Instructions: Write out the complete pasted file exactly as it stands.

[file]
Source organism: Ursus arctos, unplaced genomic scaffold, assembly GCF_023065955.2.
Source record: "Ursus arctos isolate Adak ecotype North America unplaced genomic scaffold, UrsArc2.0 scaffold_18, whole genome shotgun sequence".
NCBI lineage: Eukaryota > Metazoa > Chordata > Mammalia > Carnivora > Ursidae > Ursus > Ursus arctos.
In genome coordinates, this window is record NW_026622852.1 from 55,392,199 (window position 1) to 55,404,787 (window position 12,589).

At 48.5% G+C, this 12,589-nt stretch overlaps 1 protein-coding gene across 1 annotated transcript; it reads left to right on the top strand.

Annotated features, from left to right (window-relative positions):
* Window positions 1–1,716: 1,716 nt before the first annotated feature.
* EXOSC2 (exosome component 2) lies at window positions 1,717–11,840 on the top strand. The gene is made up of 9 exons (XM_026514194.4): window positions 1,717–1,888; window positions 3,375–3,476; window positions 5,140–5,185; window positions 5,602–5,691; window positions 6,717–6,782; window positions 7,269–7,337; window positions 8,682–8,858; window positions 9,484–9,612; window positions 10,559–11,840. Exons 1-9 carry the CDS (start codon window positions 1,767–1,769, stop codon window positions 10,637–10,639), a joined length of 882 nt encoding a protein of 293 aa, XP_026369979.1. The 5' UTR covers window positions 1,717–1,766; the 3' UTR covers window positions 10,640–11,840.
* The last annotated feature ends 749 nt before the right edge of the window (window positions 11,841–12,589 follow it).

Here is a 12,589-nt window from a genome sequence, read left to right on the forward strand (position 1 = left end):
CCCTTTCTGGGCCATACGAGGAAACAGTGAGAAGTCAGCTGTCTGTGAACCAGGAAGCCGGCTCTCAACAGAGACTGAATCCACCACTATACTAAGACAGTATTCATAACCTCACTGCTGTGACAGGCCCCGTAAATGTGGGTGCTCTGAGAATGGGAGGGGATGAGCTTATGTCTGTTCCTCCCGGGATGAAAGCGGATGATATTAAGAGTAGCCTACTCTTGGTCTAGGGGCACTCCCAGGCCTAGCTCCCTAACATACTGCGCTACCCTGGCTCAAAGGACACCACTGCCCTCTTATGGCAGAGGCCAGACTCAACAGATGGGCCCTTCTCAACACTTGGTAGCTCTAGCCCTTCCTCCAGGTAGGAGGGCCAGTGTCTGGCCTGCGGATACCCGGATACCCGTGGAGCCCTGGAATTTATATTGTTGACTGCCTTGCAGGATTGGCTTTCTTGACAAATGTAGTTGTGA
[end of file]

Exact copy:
Source organism: Ursus arctos, unplaced genomic scaffold, assembly GCF_023065955.2.
Source record: "Ursus arctos isolate Adak ecotype North America unplaced genomic scaffold, UrsArc2.0 scaffold_18, whole genome shotgun sequence".
NCBI lineage: Eukaryota > Metazoa > Chordata > Mammalia > Carnivora > Ursidae > Ursus > Ursus arctos.
In genome coordinates, this window is record NW_026622852.1 from 55,392,199 (window position 1) to 55,404,787 (window position 12,589).

At 48.5% G+C, this 12,589-nt stretch overlaps 1 protein-coding gene across 1 annotated transcript; it reads left to right on the top strand.

Annotated features, from left to right (window-relative positions):
* Window positions 1–1,716: 1,716 nt before the first annotated feature.
* EXOSC2 (exosome component 2) lies at window positions 1,717–11,840 on the top strand. The gene is made up of 9 exons (XM_026514194.4): window positions 1,717–1,888; window positions 3,375–3,476; window positions 5,140–5,185; window positions 5,602–5,691; window positions 6,717–6,782; window positions 7,269–7,337; window positions 8,682–8,858; window positions 9,484–9,612; window positions 10,559–11,840. Exons 1-9 carry the CDS (start codon window positions 1,767–1,769, stop codon window positions 10,637–10,639), a joined length of 882 nt encoding a protein of 293 aa, XP_026369979.1. The 5' UTR covers window positions 1,717–1,766; the 3' UTR covers window positions 10,640–11,840.
* The last annotated feature ends 749 nt before the right edge of the window (window positions 11,841–12,589 follow it).

Here is a 12,589-nt window from a genome sequence, read left to right on the forward strand (position 1 = left end):
CCCTTTCTGGGCCATACGAGGAAACAGTGAGAAGTCAGCTGTCTGTGAACCAGGAAGCCGGCTCTCAACAGAGACTGAATCCACCACTATACTAAGACAGTATTCATAACCTCACTGCTGTGACAGGCCCCGTAAATGTGGGTGCTCTGAGAATGGGAGGGGATGAGCTTATGTCTGTTCCTCCCGGGATGAAAGCGGATGATATTAAGAGTAGCCTACTCTTGGTCTAGGGGCACTCCCAGGCCTAGCTCCCTAACATACTGCGCTACCCTGGCTCAAAGGACACCACTGCCCTCTTATGGCAGAGGCCAGACTCAACAGATGGGCCCTTCTCAACACTTGGTAGCTCTAGCCCTTCCTCCAGGTAGGAGGGCCAGTGTCTGGCCTGCGGATACCCGGATACCCGTGGAGCCCTGGAATTTATATTGTTGACTGCCTTGCAGGATTGGCTTTCTTGACAAATGTAGTTGTGA